On the other hand, fungi also play an important role in the colonization of psoriatic skin. In a study carried out in the 80s, it was observed how the contact of fragments of the Malassezia ovalis fungus with uninjured skin areas of people who had psoriasis, caused the formation of psoriatic plaques (6). In fact, a later study determined that the amount of Malassezia ovalis present in the lesions is associated with an increase in the severity of psoriatic lesions (7).

Rosacea microbiome

Rosacea is also a chronic skin disease but it manifests mainly with erythema and redness, mostly on the face. Unlike atopic dermatitis and psoriasis, it does not have a defined microbiological profile, but the microbiota associated with rosacea varies according to age.

Thus, it has been seen that the severity of the disease increases with age and also with the decrease in the amount of the Cutibacterium acnes bacteria and with the increase in Snodgrassella alvi (8).

Photo by Romina Farías on Unsplash

The microbiome as a marker of skin quality

Not all bacteria that reside on our skin are harmful. In fact, the balance of the skin’s microbiota is a fundamental factor in maintaining the skin’s barrier function and improving its quality.

In fact, some microorganisms resident in the skin, protect us from infections. In this sense, the bacteria Propionibacterium acnes and Staphylococcus epidermidis have been shown to inhibit the growth of pathogenic bacteria such as Staphylococcus aureus and Staphylococcus pyogenes (9).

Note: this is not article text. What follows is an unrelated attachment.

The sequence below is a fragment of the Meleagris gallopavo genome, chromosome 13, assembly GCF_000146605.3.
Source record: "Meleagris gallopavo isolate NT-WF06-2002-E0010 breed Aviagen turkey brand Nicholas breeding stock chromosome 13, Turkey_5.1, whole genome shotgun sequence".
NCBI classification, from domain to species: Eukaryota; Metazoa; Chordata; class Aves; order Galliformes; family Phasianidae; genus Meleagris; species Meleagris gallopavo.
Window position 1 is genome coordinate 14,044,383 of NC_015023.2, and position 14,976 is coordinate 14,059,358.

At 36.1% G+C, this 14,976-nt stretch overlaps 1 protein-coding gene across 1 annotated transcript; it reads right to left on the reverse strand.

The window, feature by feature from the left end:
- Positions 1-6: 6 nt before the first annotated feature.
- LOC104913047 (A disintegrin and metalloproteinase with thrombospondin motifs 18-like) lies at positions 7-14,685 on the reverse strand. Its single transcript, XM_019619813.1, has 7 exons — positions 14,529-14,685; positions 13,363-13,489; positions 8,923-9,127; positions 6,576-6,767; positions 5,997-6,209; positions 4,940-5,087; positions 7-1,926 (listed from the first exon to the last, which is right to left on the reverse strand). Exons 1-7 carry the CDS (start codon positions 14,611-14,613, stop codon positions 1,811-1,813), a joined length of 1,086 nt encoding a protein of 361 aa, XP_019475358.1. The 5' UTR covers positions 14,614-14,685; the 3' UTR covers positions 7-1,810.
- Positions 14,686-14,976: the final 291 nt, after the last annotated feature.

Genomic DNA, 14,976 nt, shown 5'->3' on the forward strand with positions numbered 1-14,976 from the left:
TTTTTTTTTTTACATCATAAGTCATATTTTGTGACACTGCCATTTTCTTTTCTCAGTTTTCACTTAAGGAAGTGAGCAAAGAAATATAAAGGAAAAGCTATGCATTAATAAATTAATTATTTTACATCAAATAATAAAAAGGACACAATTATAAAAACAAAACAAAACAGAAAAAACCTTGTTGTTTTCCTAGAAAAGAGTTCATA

Therefore, to improve the health of our skin, it is essential to maintain proper hygiene and protect it from external aggressions, allowing us to maintain a correct balance of our microbiota.


  1. Santamaría González, V., Alvarado Delgadillo, A., Flora cutánea como protección y barrera de la piel norma. Rev Cent Dermatol Pascua (2002) 11, 1.
  2. Dreno,B., Araviiskaia, E., et al. Microbiome in healthy skin. JEADV (2016) 30, 2038–
  3. Catinean, A., Neag, MA., et al. Microbiota and Immune-Mediated Skin Diseases—An Overview. Microorganisms (2019) 7, 279.
  4. Tott_e JE., van der Feltz WT., et al. Prevalence and odds of Staphylococcus aureus carriage in atopic dermatitis: a systematic review and meta-analysis. Br J Dermatol (2016) 175:687-95.
  5. Alekseyenko, A.V.; Perez-Perez, G.I.; et al. Community differentiation of the cutaneous microbiota in psoriasis. Microbiome (2013) 1, 31.
  6. Lober, C.W.; Belew, P.W.; et al. Patch tests with killed sonicated microflora in patients with psoriasis. Dermatol. (1982) 118, 322–325.
  7. Gomez-Moyano, E.; Crespo-Erchiga, V., et al. Do Malassezia species play a role in exacerbation of scalp psoriasis? Mycol. Med. (2014) 24, 87–92.
  8. Yu Ri Woo, Se Hoon Lee, et al., Characterization and Analysis of the Skin Microbiota in Rosacea: Impact of Systemic Antibiotics Clin. Med. (2020) 9, 185.
  9. Nguyen TH., Park MD., Otto M. Host Response to Staphylococcus epidermidis Colonization and Infections. Frontiers in Cellular and Infection Microbiology (2017). 7, 90.

Cover Image by CDC on Unsplash